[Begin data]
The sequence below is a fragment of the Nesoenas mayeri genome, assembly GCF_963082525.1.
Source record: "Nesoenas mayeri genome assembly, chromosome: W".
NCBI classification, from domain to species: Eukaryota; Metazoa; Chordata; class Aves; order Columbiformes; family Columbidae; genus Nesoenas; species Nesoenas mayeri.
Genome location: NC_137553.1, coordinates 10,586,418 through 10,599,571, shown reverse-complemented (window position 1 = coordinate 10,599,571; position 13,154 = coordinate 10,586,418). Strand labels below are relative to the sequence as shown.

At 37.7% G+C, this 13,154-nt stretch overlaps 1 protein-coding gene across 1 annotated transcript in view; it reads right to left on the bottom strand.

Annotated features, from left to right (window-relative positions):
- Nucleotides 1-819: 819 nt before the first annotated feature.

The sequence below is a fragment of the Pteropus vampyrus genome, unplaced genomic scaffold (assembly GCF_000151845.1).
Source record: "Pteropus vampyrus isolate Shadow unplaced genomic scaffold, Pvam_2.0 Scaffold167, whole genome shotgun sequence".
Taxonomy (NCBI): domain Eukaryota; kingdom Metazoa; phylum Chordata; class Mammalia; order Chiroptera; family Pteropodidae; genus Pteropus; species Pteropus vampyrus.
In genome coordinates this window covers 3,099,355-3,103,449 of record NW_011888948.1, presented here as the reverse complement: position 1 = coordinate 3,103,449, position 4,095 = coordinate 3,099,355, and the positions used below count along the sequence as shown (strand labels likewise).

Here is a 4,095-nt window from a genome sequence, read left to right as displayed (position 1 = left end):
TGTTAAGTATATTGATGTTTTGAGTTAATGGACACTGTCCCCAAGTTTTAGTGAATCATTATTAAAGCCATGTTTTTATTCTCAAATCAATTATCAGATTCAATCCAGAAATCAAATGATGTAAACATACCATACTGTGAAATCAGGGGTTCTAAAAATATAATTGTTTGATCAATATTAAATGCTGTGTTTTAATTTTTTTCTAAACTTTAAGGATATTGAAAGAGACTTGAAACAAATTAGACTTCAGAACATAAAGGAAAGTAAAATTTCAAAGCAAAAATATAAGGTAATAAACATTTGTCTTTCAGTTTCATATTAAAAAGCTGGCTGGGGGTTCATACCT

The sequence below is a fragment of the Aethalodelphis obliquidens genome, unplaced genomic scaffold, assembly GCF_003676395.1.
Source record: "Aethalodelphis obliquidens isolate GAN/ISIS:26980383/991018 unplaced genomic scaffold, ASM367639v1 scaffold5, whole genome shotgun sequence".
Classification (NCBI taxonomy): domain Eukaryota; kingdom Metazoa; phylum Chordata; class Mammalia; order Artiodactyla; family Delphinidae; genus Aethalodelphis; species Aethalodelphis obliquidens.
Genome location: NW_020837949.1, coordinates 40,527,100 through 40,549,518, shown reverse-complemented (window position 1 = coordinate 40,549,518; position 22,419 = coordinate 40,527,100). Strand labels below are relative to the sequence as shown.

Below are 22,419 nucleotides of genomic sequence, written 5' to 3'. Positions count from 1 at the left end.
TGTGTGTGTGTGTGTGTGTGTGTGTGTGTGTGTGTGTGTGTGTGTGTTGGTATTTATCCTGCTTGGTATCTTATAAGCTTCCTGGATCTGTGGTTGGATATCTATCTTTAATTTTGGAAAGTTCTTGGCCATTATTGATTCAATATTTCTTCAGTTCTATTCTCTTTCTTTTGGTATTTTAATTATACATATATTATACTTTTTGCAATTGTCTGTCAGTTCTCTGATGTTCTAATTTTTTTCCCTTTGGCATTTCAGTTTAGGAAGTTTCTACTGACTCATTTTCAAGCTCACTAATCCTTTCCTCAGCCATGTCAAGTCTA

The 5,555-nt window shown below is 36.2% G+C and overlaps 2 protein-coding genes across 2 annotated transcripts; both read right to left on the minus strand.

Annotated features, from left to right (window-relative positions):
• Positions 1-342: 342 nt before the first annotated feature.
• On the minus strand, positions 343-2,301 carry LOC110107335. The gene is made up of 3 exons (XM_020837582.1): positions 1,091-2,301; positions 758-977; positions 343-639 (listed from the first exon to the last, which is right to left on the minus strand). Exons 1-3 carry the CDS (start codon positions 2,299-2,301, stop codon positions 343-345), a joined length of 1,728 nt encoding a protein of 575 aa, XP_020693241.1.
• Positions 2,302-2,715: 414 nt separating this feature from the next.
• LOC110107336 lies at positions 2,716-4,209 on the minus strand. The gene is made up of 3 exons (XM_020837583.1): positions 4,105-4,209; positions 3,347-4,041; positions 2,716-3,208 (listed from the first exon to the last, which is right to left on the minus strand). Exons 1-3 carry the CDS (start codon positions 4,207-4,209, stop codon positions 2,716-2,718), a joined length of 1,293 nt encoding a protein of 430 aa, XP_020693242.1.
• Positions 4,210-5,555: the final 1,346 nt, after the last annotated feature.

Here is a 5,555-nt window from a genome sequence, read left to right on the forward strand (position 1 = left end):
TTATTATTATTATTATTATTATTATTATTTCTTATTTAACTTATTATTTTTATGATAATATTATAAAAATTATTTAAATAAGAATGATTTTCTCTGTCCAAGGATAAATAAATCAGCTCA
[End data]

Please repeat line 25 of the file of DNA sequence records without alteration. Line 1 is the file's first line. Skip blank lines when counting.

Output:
• LOC110107336 lies at positions 2,716-4,209 on the minus strand. The gene is made up of 3 exons (XM_020837583.1): positions 4,105-4,209; positions 3,347-4,041; positions 2,716-3,208 (listed from the first exon to the last, which is right to left on the minus strand). Exons 1-3 carry the CDS (start codon positions 4,207-4,209, stop codon positions 2,716-2,718), a joined length of 1,293 nt encoding a protein of 430 aa, XP_020693242.1.